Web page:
Stanford ADVANCE: A Novel Program for Transitioning Bioscience Students to Graduate School

Saturday, 14 February 2015
Exhibit Hall (San Jose Convention Center)
Diana Marie Proctor, Stanford University School of Medicine, Stanford, CA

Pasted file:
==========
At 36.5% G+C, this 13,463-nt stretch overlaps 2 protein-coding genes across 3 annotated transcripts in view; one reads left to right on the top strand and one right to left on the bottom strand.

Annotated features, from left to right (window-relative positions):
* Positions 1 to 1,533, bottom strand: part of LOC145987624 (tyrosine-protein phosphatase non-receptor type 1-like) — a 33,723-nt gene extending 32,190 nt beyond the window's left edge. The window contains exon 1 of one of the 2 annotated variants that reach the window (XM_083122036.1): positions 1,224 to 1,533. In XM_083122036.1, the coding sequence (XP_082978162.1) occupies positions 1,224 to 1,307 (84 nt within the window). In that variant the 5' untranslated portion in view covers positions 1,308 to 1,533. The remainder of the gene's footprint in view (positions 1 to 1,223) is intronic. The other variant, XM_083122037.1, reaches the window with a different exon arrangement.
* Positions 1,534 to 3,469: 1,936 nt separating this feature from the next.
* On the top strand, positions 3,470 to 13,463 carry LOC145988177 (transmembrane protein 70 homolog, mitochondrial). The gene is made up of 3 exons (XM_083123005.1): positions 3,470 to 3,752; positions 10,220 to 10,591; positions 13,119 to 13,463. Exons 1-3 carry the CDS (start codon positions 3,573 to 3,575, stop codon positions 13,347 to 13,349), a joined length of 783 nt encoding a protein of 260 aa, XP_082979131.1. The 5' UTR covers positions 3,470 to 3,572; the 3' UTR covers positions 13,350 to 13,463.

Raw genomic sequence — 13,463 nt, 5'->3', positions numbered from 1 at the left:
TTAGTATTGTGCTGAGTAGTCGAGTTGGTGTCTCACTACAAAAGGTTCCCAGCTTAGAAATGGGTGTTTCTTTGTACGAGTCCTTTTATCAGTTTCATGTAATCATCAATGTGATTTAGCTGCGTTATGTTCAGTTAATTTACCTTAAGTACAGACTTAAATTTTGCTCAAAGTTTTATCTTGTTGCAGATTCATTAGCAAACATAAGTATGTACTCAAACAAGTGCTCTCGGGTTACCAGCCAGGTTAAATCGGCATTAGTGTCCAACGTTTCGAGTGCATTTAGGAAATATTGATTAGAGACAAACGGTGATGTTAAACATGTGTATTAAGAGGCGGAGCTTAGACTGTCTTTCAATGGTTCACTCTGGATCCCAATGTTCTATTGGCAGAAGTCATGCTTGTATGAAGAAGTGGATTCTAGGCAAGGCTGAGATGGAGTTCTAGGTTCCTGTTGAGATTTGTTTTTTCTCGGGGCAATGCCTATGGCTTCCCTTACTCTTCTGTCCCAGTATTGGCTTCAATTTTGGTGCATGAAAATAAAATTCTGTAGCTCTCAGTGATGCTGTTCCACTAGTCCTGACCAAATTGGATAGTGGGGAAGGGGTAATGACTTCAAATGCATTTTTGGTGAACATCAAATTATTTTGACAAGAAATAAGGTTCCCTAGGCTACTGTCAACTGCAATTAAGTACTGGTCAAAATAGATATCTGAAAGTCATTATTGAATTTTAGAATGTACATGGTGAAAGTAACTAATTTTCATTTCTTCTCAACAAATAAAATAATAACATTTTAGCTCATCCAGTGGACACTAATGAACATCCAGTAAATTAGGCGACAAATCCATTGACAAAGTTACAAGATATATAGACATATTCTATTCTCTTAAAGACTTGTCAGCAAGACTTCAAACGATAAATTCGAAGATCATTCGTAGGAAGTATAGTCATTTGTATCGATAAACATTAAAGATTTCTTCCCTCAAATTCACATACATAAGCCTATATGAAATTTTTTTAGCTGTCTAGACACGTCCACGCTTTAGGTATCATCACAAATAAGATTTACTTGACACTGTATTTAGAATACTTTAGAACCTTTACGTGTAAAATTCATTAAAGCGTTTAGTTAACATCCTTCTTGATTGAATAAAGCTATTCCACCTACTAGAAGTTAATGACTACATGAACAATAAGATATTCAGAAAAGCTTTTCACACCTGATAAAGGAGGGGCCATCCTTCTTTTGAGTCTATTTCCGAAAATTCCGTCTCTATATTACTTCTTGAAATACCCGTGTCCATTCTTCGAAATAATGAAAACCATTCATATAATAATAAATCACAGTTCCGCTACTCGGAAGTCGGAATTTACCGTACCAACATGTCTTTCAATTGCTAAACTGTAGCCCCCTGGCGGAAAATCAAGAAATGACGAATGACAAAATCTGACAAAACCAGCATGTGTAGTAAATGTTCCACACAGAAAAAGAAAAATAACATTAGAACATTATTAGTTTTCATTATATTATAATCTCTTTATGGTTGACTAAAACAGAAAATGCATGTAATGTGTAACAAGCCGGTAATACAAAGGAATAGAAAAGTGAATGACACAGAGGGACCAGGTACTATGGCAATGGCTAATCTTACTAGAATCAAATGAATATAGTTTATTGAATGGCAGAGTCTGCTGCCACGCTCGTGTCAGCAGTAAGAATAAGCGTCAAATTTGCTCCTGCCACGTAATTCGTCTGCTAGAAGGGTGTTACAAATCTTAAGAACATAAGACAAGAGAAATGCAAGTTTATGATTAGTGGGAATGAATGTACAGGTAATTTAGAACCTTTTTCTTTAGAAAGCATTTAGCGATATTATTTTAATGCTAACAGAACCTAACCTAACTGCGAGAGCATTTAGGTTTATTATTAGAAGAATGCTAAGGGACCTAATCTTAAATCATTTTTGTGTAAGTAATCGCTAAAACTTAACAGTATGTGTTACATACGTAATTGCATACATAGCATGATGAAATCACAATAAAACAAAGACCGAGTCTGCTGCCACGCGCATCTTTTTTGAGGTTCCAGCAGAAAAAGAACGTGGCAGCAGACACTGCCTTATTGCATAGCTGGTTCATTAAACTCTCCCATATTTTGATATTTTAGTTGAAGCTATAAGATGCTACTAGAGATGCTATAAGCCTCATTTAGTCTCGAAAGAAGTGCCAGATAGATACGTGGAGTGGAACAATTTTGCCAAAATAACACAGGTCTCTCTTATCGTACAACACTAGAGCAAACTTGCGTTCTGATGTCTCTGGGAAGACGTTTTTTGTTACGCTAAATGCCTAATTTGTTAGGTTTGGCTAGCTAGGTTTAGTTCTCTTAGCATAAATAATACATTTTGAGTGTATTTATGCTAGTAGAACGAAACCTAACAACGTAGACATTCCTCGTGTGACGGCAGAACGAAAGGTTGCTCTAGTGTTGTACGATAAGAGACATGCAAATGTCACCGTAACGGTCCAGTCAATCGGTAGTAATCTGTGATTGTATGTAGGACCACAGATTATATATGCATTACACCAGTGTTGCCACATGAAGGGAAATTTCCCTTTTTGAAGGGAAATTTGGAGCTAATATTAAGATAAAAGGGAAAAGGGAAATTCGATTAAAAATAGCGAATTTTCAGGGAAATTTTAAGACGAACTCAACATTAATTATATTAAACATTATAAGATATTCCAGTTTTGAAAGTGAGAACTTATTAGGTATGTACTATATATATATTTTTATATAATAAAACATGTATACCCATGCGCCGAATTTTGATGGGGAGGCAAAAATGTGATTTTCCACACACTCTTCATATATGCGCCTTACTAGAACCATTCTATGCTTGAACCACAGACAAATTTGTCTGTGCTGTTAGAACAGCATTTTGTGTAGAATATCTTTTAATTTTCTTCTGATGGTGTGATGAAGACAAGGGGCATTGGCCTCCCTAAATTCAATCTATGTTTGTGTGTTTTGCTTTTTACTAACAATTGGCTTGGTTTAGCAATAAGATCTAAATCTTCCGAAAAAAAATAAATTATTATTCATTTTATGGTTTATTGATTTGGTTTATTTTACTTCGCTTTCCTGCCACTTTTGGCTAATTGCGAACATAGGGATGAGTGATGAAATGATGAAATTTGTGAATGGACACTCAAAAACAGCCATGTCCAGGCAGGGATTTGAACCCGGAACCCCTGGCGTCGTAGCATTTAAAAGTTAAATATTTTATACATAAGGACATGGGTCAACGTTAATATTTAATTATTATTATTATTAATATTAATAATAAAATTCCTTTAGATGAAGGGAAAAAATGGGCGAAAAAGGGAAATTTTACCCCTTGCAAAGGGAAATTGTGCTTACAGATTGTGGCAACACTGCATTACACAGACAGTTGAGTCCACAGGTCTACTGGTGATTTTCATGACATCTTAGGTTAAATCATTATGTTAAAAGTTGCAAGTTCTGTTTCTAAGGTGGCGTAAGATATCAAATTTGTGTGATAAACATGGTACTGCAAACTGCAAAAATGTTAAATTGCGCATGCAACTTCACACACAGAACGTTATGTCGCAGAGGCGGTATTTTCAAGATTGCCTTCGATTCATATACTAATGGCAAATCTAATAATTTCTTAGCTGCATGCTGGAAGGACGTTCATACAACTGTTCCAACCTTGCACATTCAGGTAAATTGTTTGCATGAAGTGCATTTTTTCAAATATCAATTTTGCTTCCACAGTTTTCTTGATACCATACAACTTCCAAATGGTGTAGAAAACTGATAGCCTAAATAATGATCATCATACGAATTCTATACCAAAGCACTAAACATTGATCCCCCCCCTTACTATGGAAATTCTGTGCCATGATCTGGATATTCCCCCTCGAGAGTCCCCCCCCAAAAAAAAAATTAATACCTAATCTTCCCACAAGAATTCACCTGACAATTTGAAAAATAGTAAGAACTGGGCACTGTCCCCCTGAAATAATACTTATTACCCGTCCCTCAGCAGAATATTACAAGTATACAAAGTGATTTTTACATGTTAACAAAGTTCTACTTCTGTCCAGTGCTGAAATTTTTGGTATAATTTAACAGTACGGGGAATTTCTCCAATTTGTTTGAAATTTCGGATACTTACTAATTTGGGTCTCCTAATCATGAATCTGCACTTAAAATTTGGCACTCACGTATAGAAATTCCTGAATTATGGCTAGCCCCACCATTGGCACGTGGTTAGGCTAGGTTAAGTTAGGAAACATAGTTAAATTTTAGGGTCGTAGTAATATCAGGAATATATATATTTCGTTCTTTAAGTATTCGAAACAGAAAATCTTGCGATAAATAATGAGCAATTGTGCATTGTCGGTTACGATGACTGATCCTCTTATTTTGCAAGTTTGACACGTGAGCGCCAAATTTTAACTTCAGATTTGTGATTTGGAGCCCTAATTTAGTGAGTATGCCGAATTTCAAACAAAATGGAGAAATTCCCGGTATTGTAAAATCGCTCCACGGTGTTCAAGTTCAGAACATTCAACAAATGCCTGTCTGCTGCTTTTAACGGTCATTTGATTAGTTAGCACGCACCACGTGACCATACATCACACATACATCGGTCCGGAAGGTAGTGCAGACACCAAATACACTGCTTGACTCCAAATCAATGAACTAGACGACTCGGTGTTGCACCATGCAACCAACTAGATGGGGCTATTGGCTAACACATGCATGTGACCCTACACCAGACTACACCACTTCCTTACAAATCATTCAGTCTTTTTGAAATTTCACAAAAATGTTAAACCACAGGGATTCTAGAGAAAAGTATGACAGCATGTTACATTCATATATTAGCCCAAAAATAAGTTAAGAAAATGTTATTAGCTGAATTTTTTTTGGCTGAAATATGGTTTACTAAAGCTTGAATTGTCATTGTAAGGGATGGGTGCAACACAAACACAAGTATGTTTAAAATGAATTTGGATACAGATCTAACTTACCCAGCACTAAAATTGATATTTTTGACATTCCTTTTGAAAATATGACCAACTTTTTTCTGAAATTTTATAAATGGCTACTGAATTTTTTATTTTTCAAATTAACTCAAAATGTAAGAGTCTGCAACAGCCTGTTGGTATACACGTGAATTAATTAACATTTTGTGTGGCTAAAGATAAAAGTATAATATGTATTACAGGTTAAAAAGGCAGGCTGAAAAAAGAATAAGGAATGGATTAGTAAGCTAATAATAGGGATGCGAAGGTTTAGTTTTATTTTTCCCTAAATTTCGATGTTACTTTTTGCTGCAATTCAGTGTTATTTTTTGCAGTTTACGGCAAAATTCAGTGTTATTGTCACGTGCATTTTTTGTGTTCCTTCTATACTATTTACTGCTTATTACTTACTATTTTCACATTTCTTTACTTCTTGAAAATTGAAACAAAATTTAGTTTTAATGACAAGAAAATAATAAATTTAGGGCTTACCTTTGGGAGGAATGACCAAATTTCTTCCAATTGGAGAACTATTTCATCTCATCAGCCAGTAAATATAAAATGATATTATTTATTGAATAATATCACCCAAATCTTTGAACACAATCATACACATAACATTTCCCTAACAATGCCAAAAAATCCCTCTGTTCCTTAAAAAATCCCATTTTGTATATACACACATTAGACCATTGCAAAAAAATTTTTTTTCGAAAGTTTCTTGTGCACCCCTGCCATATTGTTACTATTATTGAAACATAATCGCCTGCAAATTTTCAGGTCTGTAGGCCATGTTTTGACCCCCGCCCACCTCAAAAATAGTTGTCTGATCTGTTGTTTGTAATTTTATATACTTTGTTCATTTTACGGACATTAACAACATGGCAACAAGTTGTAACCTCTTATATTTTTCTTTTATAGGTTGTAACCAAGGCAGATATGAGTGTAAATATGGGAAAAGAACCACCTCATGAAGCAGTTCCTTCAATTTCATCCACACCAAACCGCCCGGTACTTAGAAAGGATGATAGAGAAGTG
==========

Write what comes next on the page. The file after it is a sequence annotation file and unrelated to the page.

Background: A major challenge that students face when transitioning to research-based PhD programs is that graduate education comes with a completely different set of expectations than that of undergraduate education. In addition, students entering PhD programs often have different socioeconomic, academic, and ethnic backgrounds, making it difficult to prepare universally effective programming to ease the transition to graduate school. The Stanford Bioscience ADVANCE Summer Institute was created to address this unique challenge. The specific goals of ADVANCE are to foster community, academic excellence, and career readiness in an interactive learning environment. As a part of the ADVANCE Summer Institute, students attend social events, networking sessions with industry and academic professionals, and skill development workshops to cultivate success in graduate school. Methods: We measured the impact of ADVANCE through surveys, using a 5-point Likert scale, and personal dialogue. Surveys were administered through REDCap before and after the ADVANCE program and after each event. We asked students to rate their self-confidence, proficiency with, level of concern for, familiarity with, or awareness of certain key aspects of being a graduate student. We linked participant responses to a unique subject identification code, so we could track the relative change in each metric each subject experienced over the course of ADVANCE.  Results: In two years of ADVANCE, we recruited a diverse class of fellows. In the second year, in terms of academic preparedness, fellows reported significantly increased confidence (p < 0.05, Fisher’s Exact Test) when asked about their preparation for performing graduate research, their ability to independently steer their academic careers, their awareness of resources for graduate students, their familiarity and experiences with journal clubs, their familiarity with the San Francisco Bay Area, and their proficiency with R programming. In contrast, students did not report an increase in their feeling of preparedness when it came to their preparation to excel in graduate coursework or their ability set and achieve short-term goals. In terms of community building, the 2014 Fellows reported a significant decrease in their level of concern about engaging in community activities, suggesting they had attained a level of comfort in the communities they built over the summer in ADVANCE. Conclusions: In the first two years of ADVANCE, we met our original goals of fostering community, building academic skills, and encouraging acceptance and enrollment of diverse students. We also identified productive workshop formats; notably, the more interactive workshops were more positively received and successful. In future years, we aim to increase enrollment and diversity amongst ADVANCE fellows, especially the recruitment of more women, and to incorporate past ADVANCE fellows into leadership positions.